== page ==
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Ten Safety Tips For Seniors During The Holidays

The holidays are a happy time of year, but according to the National Insurance Institute, it is the time of year with the highest incidence of fire and theft. Whether you’re a senior or caring for a senior, there are precautions that can and should be taken to make this holiday a safe and enjoyable one for everyone.

Here are our tips to help you and your loved ones stay as safe as possible this holiday season:

  • If you decorate a tree, only use lights designated for that purpose (low heat, LED lights). Only buy lights that are designated as approved by the UL testing laboratory. Unplug all lights when you go to bed or when you’re not at home. Don’t overload the circuits. Never use candles to decorate a tree. Keep all candles away from combustible objects. Candles should never be left burning unattended and should always be out of reach of children and pets.
  • If you use a fresh-cut tree, the stand needs to be securely placed and away from any heat sources. Don’t allow a tree to block any exits. Keep water in the base at all times. If you opt for an artificial tree, it needs to be labeled as being fire retardant.
  • If you’re having a house party, there should be designated drivers for any of your guests who will be drinking alcohol. If you have the room, offer your guests a place to stay so no one has to worry about braving the roads after a night of fun with friends. Even if your home doesn’t have guest rooms available, turn the living room into an area where guests can grab blankets and pillows or even air mattresses and simply “camp out.”
  • Do you use a fireplace? If so, the chimney needs to be inspected annually, prior to its first use of the season. Don’t burn items other than wood. Keep a grate in front of the fireplace to catch errant sparks. If you want to hang your stockings on the fireplace mantle, don’t use the fireplace for fires. If you heat the home with a wood stove it needs to have been inspected by the local fire marshal and must adhere to safety guidelines for venting and placement. Its chimney and flue must be inspected prior to its first use of the season and you must not burn anything in it other than wood.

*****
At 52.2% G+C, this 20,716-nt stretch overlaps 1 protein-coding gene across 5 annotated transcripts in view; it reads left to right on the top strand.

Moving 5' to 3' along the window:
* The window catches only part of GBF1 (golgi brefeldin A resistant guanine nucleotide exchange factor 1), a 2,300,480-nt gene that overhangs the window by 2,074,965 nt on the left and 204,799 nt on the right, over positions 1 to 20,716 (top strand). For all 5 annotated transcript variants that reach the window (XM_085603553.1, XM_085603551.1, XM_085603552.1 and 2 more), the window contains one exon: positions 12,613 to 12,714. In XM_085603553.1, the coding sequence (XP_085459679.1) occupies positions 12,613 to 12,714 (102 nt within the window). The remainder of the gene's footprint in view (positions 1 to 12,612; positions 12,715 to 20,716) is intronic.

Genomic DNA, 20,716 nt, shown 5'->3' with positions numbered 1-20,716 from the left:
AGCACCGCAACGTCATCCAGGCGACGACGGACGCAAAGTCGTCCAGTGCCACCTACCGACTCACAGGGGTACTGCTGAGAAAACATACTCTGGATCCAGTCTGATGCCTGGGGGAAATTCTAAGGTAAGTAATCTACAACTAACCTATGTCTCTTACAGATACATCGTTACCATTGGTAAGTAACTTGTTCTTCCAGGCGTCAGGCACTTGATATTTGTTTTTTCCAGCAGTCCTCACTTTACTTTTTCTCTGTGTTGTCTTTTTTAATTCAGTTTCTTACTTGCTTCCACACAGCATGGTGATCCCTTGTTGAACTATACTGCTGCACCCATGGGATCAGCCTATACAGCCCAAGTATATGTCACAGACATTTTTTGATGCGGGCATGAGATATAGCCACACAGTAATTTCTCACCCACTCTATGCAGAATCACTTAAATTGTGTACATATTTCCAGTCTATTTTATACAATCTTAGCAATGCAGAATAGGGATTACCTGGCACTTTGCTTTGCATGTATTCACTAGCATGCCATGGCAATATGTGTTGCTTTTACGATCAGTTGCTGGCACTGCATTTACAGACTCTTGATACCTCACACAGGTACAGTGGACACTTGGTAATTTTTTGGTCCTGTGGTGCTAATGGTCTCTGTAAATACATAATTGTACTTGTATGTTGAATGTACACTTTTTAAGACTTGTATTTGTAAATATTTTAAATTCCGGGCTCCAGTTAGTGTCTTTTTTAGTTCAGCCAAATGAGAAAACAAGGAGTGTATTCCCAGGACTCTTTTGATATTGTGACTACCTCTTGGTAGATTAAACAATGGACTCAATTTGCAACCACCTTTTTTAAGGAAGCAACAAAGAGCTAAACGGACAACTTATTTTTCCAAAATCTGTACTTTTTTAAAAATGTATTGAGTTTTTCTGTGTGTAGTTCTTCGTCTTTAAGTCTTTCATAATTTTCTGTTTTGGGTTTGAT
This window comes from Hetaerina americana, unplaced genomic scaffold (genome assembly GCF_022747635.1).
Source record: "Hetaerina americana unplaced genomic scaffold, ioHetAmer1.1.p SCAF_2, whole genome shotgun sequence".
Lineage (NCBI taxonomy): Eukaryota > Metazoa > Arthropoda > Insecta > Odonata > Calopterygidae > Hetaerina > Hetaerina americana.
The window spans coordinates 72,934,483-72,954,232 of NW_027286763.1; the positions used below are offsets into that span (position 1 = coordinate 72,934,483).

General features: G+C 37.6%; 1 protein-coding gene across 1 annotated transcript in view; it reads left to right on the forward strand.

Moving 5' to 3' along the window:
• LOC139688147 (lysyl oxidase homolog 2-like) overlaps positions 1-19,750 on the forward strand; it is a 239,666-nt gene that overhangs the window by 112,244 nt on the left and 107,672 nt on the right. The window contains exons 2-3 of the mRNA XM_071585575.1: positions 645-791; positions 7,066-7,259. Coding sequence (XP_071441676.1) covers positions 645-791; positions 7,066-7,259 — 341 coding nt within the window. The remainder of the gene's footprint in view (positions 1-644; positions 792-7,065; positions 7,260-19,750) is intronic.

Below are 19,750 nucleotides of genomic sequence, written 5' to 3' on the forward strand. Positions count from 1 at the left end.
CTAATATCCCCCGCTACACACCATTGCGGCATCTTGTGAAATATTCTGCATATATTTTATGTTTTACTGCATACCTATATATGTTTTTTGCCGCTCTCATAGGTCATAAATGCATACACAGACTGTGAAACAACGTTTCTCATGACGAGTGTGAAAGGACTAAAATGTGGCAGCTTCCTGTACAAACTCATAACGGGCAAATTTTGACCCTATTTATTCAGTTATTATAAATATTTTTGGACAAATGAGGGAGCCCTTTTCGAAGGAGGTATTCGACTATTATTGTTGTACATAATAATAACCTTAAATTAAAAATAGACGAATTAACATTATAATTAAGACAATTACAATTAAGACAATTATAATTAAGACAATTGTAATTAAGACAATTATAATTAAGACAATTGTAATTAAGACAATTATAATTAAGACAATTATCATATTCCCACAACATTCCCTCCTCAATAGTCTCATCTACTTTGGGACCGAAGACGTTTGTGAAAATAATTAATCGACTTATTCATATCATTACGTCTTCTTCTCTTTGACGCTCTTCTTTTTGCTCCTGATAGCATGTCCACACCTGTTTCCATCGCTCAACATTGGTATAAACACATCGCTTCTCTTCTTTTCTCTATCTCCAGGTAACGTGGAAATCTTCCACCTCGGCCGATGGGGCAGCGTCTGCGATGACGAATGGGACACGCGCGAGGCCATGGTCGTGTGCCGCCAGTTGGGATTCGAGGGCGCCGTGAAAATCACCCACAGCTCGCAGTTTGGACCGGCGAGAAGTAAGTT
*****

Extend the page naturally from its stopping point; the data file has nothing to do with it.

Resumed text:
• Using a space heater is an efficient way to heat a small space in one area of the house and can save money over having to heat the entire home. Space heaters need to be placed at least three feet away from any combustible materials (that includes couches and curtains) and should never block a walkway or an exit. Turn the space heater off when you leave the room, go to bed and when you leave the house. Do not use the heater to dry wet mittens or coats.
  • If you’re charged with preparing the holiday meals, do so with care. Don’t wear loose fitting clothing when you’re around the stove or oven. Make certain pot handles are always turned in. Keep children and pets out of the kitchen. Unplug appliances when they’re not in use. Don’t leave food on the stove cooking unattended.
  • When you’re heading out to visit family, wear your seat belt. All children must be properly buckled in or in approved safety seats. Don’t text and drive. Don’t take phone calls while you’re behind the wheel.
  • Have an emergency kit in the trunk of your car. The kit should contain blankets, non perishable foods, water, additional clothing that you can layer on and flares. Keep a first aid kit in your car that contains pain relievers, band aids, first aid cream and gauze. Don’t leave home without bringing medications that you take daily; if you’re trapped in a storm and can’t make it home, you need to have access to your medications.
  • Keep a winter preparedness kit in your home as well. This kit should contain bottled water and non perishable foods. Know where your additional blankets are and have a space where the family can all huddle together in one room to make certain everyone is safe. Have some board games, flashlights and battery operated lanterns available in case night falls and you have to keep unruly children entertained.
  • If you’re a caregiver for an elderly family member, make certain you have a way to get in touch with them in the event of a weather emergency. There should be a plan in place as to where they will weather a storm or potential power outage. Do not wait until the storm arrives to make arrangements. If they insist on remaining in the home, a shopping trip should be arranged to stock the house with items they would need. Remember, having a cell phone is great but in the midst of a wide spread power outage or weather emergency, cell towers are not always reliable. Having the home equipped with a home medical alert device will provide peace of mind and access to medical care, if necessary during the emergency. If you’re bringing your elderly loved one to your home for the holidays, call us to provide the new address and length of stay. Be sure that you bring the medical alert device and pendant.

Pre-planning, common sense and label reading can lead to a happy, healthy, holiday season!